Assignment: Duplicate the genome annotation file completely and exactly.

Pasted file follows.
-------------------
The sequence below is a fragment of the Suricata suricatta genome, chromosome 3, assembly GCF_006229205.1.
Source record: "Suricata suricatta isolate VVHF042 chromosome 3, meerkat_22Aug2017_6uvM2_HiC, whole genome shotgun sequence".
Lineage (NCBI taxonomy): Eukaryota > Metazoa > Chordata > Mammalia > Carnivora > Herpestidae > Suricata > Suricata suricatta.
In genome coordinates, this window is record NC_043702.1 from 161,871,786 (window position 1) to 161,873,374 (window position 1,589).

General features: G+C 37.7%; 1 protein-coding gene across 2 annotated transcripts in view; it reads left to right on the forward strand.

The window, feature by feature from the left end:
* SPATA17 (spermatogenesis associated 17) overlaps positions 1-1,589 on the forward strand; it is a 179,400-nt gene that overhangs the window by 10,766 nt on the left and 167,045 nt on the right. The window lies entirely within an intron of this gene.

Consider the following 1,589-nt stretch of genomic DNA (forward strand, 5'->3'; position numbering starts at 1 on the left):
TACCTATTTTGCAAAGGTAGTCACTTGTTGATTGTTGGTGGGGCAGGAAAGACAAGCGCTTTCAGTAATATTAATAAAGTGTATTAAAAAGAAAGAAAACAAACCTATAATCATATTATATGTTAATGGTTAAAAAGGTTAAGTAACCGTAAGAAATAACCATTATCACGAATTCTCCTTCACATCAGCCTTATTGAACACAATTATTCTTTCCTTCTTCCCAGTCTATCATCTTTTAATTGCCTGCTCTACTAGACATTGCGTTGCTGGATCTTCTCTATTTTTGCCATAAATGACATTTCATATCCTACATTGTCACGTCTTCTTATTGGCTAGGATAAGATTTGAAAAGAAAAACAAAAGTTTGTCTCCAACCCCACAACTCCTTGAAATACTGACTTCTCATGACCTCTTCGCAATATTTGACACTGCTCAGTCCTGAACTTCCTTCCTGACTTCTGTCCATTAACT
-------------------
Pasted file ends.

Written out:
The sequence below is a fragment of the Suricata suricatta genome, chromosome 3, assembly GCF_006229205.1.
Source record: "Suricata suricatta isolate VVHF042 chromosome 3, meerkat_22Aug2017_6uvM2_HiC, whole genome shotgun sequence".
Lineage (NCBI taxonomy): Eukaryota > Metazoa > Chordata > Mammalia > Carnivora > Herpestidae > Suricata > Suricata suricatta.
In genome coordinates, this window is record NC_043702.1 from 161,871,786 (window position 1) to 161,873,374 (window position 1,589).

General features: G+C 37.7%; 1 protein-coding gene across 2 annotated transcripts in view; it reads left to right on the forward strand.

The window, feature by feature from the left end:
* SPATA17 (spermatogenesis associated 17) overlaps positions 1-1,589 on the forward strand; it is a 179,400-nt gene that overhangs the window by 10,766 nt on the left and 167,045 nt on the right. The window lies entirely within an intron of this gene.

Consider the following 1,589-nt stretch of genomic DNA (forward strand, 5'->3'; position numbering starts at 1 on the left):
TACCTATTTTGCAAAGGTAGTCACTTGTTGATTGTTGGTGGGGCAGGAAAGACAAGCGCTTTCAGTAATATTAATAAAGTGTATTAAAAAGAAAGAAAACAAACCTATAATCATATTATATGTTAATGGTTAAAAAGGTTAAGTAACCGTAAGAAATAACCATTATCACGAATTCTCCTTCACATCAGCCTTATTGAACACAATTATTCTTTCCTTCTTCCCAGTCTATCATCTTTTAATTGCCTGCTCTACTAGACATTGCGTTGCTGGATCTTCTCTATTTTTGCCATAAATGACATTTCATATCCTACATTGTCACGTCTTCTTATTGGCTAGGATAAGATTTGAAAAGAAAAACAAAAGTTTGTCTCCAACCCCACAACTCCTTGAAATACTGACTTCTCATGACCTCTTCGCAATATTTGACACTGCTCAGTCCTGAACTTCCTTCCTGACTTCTGTCCATTAACT